My plan for Sunday was to go first up to Snoqualmie Falls, then come back to the hotel and do my laundry. Big day. I got as far as the parking lot before deciding it was too cold and wet to go up in the mountains for lousy pictures of a beautiful waterfall, so I surfed the web for a while. Then my new friend Mick (a southern boy, from Mississippi, who used to live in New Orleans, so we had lots to talk about) called and invited me back into the city. Met him on the street corner where we'd said goodnight and he took me up to Pike Market for a newspaper and Ranier cherries and a cabbage (he also likes to cook, so that's more we have to talk about) and, of course, coffee (drinkable; what a pleasant surprise, though he had to make fun of me for just ordering regular coffee), and then we went up to his apartment, on the 24th floor of a building right by the art museum (gorgeous view; wish I'd thought to take the camera with me then, though it hadn't occurred to me until just now that I could have taken pictures of it. If you lean waaaaay out and look left you can see the Space Needle), and we sat out on his balcony and ate cherries and talked for a while. Then I went back to Sea-Tac and did my laundry. Big day. Big day.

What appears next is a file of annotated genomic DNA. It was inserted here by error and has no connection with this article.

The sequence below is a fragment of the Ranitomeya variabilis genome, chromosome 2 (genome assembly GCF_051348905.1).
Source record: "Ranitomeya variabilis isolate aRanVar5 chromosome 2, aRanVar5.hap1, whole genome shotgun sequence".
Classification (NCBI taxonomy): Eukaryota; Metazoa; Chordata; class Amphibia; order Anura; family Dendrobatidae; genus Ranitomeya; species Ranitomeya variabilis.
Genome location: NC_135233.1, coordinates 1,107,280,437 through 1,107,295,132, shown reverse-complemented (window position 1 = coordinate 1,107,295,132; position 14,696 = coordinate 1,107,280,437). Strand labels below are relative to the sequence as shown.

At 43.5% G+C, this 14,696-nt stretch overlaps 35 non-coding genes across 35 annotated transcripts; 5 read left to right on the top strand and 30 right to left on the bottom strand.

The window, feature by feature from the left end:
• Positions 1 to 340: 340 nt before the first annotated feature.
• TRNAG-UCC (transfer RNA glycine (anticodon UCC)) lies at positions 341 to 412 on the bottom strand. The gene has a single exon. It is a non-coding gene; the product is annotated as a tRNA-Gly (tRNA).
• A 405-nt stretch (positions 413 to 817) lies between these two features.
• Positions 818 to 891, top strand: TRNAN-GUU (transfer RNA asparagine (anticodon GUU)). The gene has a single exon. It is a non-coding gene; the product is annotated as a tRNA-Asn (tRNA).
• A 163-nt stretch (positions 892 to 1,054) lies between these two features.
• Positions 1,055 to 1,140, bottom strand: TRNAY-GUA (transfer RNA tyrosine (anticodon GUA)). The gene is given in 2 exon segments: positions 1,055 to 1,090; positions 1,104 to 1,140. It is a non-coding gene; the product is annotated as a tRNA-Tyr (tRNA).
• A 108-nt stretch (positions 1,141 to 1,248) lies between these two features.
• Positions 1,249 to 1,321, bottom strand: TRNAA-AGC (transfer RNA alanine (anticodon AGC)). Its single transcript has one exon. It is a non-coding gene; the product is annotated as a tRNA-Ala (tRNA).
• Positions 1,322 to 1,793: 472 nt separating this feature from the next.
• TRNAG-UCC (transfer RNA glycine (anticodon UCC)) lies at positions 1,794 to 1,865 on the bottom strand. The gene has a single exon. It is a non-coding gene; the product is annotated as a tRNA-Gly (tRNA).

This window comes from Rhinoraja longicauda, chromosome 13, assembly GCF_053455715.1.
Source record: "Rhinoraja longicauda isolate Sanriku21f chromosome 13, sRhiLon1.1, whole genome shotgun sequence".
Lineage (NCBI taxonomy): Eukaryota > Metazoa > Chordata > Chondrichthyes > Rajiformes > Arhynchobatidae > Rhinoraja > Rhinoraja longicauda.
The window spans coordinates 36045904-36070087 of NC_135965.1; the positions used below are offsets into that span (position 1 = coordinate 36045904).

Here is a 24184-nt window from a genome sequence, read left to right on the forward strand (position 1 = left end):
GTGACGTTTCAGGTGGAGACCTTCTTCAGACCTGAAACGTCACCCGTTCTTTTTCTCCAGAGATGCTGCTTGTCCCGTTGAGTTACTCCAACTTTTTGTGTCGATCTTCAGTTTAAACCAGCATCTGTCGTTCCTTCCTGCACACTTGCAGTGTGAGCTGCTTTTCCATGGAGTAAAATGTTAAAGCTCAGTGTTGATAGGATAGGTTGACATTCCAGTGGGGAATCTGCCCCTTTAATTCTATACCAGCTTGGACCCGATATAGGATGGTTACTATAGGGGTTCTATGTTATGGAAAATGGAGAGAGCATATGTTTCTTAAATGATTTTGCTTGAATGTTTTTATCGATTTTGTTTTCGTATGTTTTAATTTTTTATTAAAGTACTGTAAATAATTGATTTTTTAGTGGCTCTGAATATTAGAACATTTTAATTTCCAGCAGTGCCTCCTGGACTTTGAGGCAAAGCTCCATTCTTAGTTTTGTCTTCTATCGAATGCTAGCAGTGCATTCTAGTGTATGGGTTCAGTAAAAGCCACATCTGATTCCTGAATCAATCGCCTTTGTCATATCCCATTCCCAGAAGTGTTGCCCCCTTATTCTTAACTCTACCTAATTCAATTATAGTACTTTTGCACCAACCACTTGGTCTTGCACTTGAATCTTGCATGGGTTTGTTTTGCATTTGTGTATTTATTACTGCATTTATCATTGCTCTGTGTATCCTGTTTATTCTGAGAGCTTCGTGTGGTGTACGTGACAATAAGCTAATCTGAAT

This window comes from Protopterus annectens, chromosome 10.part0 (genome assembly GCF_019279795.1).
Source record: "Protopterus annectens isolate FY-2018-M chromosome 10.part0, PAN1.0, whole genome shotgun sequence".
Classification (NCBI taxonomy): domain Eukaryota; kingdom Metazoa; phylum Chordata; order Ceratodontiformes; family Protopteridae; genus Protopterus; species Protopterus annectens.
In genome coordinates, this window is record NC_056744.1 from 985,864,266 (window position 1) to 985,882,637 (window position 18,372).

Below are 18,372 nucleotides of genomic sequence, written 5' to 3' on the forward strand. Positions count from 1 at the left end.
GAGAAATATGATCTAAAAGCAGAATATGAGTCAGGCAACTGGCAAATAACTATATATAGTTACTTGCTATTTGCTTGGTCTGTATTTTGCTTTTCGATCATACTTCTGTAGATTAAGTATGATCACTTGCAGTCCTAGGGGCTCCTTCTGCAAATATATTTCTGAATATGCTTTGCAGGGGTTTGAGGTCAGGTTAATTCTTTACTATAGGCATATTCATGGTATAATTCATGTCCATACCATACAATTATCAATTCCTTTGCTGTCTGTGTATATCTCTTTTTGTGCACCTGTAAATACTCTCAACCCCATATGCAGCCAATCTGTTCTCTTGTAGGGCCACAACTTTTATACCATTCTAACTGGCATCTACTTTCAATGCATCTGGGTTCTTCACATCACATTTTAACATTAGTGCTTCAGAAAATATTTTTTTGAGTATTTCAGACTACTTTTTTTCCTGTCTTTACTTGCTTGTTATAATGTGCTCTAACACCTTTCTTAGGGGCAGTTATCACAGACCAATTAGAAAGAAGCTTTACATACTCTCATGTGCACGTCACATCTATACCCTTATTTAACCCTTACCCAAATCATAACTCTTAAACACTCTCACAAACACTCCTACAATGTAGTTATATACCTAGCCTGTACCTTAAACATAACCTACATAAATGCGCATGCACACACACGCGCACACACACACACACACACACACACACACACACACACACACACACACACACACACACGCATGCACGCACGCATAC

My next stop was in North Aberdeen, out near the coast, at the Kurt Cobain Landing, a half-assed memorial to the late grunge rocker thrown together at a spot where he used to hang out under a bridge when he was a kid. I'm not a big Nirvana fan, but there aren't many things out on the fringe of America to use as an excuse to visit those counties. The Landing has a sculpture of an electric guitar and some quotes from The Great One on signs and walls; the best part was the easel, empty, labelled "Kurt's Air Guitar."
|decrepit lighthouse A|
|decrepit lighthouse B|
|not Long Beach|
After that, it was a scenic drive up the Columbia to the freeway that brought me back to Seattle. I did get one clear glimpse of Mt St Helens (which, on my previous visit to this area, had been entirely shrouded in fog), but when I got closer it was hidden behind lower intervening hills; and later, as I approached Seattle, Mt Ranier stood out clear, though getting a picture of it was a real challenge, since the only clear shots were from the freeway. I finally gave up and settled for a picture with a bunch of phone lines in the way.